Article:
UTI and kidney infections in pregnancy
A Urinary Tract Infection in pregnancy is unpleasant and uncomfortable, but if left untreated, it may also be harmful to your baby. Here's how to spot and treat a UTI
Having to pee in a tiny bottle before every antenatal check can be really annoying (not to mention tricky as your bump grows!). But there's a good reason.
Among other things, your midwife is checking your sample to see whether you have a UTI (urinary tract infection), something that eight per cent of expectant mums will suffer with. If you get one, you need to get it treated quickly so it’s not harmful to you or your baby.
So what is a UTI?
It's an infection of any part of the urinary system, including the kidney and bladder, and caused by bacteria in your wee.
There's no need to feel embarrassed about it though. Around half of us will get a UTI at some point in our lives and the most common one is cystitis, which means you’ll want to wee more often and it can feel like you’re passing fire when you’re actually doing it.
But I've never had one before. Why now?
Once again, those pesky pregnancy hormones are partly to blame.
“Progesterone makes the bladder larger and more relaxed so you can’t empty it as efficiently,” explains Janice Rymer, consultant gynaecologist at Kings College London.
“As your womb grows it puts pressure on the bladder, which can make it difficult to pass urine. And when the bladder empties, bacteria can multiply. Your PH level also changes which might cause irritation."
Miss_moolay2 shares her pain: “Before I got pregnant, I had never had a water infection but since becoming pregnant I’ve had five! The doctor just tells me that I'm more prone to them during pregnancy.”
Sounds painful! I guess I'll easily know when I've got one
The odd thing is that the symptoms can range from feeling overwhelmingly awful to just a bit itchy down there and generally under the weather, to not even realising you’ve got an infection.
“It always amazes me because it never stings when I pass water,” says Miss_moolay2.
The symptoms to look out for include:
- Wanting to go to the loo more often
- A stinging when you wee
- Sharp, low abdominal pain
- Feeling a bit unwell
- You may even experience blood in your wee
If you have any of these, talk to your doctor as the only way to really know for sure is to test your wee. This is why it is crucial not to forgot your sample at your check-ups.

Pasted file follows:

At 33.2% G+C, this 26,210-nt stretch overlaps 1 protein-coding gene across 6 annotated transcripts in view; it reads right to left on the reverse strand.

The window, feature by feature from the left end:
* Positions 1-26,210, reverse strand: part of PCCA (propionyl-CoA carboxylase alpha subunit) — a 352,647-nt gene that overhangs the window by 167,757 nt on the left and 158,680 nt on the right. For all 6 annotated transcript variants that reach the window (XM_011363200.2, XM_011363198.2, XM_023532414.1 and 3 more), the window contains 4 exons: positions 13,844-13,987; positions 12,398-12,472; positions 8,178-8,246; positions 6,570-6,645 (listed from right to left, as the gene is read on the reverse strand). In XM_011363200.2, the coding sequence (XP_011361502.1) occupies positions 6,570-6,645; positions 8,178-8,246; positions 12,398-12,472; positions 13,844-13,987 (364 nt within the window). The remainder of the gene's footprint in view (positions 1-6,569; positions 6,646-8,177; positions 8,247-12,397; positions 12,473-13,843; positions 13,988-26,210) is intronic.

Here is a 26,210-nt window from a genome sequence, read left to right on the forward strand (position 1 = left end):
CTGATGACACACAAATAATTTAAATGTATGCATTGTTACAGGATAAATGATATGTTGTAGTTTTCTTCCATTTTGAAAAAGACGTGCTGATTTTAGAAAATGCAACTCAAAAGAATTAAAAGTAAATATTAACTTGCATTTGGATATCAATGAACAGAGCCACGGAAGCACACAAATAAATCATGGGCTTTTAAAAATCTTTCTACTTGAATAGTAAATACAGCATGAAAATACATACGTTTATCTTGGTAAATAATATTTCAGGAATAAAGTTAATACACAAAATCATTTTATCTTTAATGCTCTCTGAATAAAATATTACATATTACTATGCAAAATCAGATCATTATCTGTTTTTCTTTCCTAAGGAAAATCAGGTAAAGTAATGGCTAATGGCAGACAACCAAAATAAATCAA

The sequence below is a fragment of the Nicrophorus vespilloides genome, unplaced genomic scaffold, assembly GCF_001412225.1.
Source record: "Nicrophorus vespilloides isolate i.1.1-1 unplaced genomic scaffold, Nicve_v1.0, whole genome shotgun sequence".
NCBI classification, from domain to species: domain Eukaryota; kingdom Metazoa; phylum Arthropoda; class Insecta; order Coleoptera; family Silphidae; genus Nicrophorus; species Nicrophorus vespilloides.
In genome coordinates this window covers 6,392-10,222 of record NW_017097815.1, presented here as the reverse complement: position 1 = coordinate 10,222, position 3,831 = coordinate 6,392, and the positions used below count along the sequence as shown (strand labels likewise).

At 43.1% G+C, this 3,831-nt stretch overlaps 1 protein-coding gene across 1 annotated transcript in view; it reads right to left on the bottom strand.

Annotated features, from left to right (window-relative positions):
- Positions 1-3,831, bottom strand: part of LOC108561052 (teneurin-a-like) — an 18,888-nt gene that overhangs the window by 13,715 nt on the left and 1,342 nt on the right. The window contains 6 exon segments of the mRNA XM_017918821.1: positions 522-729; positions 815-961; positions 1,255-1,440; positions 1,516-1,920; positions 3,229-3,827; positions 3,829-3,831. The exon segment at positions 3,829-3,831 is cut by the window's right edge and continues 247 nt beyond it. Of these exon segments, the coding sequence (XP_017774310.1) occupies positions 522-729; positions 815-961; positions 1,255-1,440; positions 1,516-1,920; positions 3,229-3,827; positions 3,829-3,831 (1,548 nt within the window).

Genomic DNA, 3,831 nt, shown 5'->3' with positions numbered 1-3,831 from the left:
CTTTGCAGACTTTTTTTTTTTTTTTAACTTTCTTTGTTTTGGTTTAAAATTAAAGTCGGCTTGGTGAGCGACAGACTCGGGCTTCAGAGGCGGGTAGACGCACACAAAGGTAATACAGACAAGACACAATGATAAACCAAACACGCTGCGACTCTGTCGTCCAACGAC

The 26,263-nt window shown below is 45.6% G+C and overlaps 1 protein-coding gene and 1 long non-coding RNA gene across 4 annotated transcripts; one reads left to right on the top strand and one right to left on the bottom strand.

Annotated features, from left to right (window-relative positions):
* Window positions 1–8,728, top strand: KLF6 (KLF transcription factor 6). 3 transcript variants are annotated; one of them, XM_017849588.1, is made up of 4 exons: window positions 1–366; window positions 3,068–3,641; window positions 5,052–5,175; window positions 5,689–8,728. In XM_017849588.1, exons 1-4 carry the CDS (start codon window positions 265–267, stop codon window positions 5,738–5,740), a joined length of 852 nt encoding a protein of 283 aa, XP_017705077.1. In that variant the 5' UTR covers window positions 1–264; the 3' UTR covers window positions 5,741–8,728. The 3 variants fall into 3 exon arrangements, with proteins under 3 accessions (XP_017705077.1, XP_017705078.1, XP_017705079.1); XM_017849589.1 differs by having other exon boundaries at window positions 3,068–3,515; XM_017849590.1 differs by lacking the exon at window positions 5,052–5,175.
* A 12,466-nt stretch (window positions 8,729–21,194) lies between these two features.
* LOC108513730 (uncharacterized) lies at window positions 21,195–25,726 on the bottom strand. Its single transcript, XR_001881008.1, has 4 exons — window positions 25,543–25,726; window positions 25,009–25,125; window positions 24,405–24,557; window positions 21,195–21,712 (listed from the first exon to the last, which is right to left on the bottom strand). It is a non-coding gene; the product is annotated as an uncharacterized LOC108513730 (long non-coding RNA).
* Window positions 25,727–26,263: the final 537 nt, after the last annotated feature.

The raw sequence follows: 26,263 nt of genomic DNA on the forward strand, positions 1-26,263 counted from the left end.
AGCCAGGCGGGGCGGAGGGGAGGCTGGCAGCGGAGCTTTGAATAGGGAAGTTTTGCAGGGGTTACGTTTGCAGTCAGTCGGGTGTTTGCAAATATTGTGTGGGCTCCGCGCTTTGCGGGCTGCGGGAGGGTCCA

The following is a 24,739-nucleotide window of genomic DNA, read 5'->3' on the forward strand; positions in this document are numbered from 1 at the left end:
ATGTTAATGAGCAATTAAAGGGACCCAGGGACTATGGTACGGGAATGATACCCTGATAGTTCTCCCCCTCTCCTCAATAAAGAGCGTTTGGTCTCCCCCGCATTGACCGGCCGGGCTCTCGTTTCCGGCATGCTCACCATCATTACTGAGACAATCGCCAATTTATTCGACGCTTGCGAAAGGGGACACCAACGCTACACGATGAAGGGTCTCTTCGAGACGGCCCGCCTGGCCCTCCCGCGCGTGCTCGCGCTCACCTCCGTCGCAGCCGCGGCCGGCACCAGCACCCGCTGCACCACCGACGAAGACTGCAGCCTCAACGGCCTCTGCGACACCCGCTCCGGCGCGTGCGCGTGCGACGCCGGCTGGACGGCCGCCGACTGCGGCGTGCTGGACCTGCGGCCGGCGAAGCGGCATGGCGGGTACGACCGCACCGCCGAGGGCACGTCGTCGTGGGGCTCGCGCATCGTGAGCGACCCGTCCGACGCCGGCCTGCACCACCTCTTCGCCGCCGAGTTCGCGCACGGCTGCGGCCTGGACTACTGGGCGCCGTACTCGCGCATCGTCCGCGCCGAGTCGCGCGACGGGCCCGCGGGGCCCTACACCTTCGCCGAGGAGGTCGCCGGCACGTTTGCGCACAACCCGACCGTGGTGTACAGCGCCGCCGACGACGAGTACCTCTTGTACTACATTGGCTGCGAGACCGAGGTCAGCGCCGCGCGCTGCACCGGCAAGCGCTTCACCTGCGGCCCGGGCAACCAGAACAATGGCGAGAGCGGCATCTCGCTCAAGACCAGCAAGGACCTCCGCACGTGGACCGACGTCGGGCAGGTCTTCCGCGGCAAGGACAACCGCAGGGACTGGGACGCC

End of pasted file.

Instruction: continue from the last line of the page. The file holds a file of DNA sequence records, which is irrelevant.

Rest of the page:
Can UTIs be dangerous in pregnancy?
Usually not, but if left untreated they can become dangerous. You could go on to develop a kidney infection, which can cause premature labour or your baby being born with a low birth weight.
A UTI can also make you feel dreadful. Mel 27, who has had her fair share of UTIs, says: “If the UTI gets too bad you will feel awful…I left it [a UTI] a couple of months ago and I felt like I was going to die and that my whole body was infected; it was awful.”
Signs of a Urinary Tract Infection to look out for include:
- High temperature of 38C or above
- Constant pain in your back, pelvis or side
- Shaking and shivering
- Nausea and vomiting
UTIs are definitely not something you can ignore and hope they will go away. You need to see your doctor straight away, who will probably prescribe you a course of antibiotics.
Is it safe to take antibiotics in pregnancy?
There’s a lot of talk and worry around this. Co-amoxiclav, the drug usually used to treat UTIs, is a hot topic of debate. But the best thing is to listen to your doctor.
“It said on the label to avoid use during pregnancy but the doctor says it's fine,” says answan. “I read that there is a risk of some sort of liver dysfunction in the baby which puts me on edge. It takes a lot to reasssure this mum to be's hormone-affected brain!”
“Researchers have not found any actual problematic harmful effects towards baby when mothers are using this medication,” says 2BMum who has clearly been doing her own research. “I don’t think doctors prescribe it for more than 2-4 days, and with increased fluid intake, the body will get rid of it rather quickly.”
In her opinion, getting treatment is the most important thing. “Taking the medication is safer than having a UTI,” says 2BMum. “If you were given something that could harm the baby, it would only be given if more benefit would be brought to the mum and baby taking than drug than not.”
Isn't drinking gallons of cranberry juice enough?
Um, no. If only it were that simple!
Antibiotics are the best way to get rid of a UTI - drinking litres of cranberry juice really doesn’t really cut it when a UTI is serious.
gemma0311 says: "I had UTI's throughout my pregnancy and in the end was put on antibiotics for the duration of the pregnancy.
"The doctors reassured me that the only reason the labelling says not suitable when pregnant is that they haven't done any official tests as it wouldn't be right to do tests on pregnant women, but that many people do take them safely with no effects. Having taken various antibiotics for the 7 months I delivered a healthy little girl!"
Once is enough! How can I prevent getting another UTI?
A lot of the time there isn’t much we can do to stop them, but make sure you’re following these fairly basic hygiene rules.
- Always wipe from front to back
- Wash before and after sex
- Drink plenty of water to make sure you are flushing your system out
- Go to the loo to wee regularly
- Wear cotton underwear
And here’s where the cranberry juice comes in - apparently it contains chemicals that may stop E.coli, the bacteria most often blamed for cystitis.
Also, while a bath is absolutely what we might feel like when bubba gets big, showers are more hygienic. Obviously give yourself a break though - we all need the occasional soak!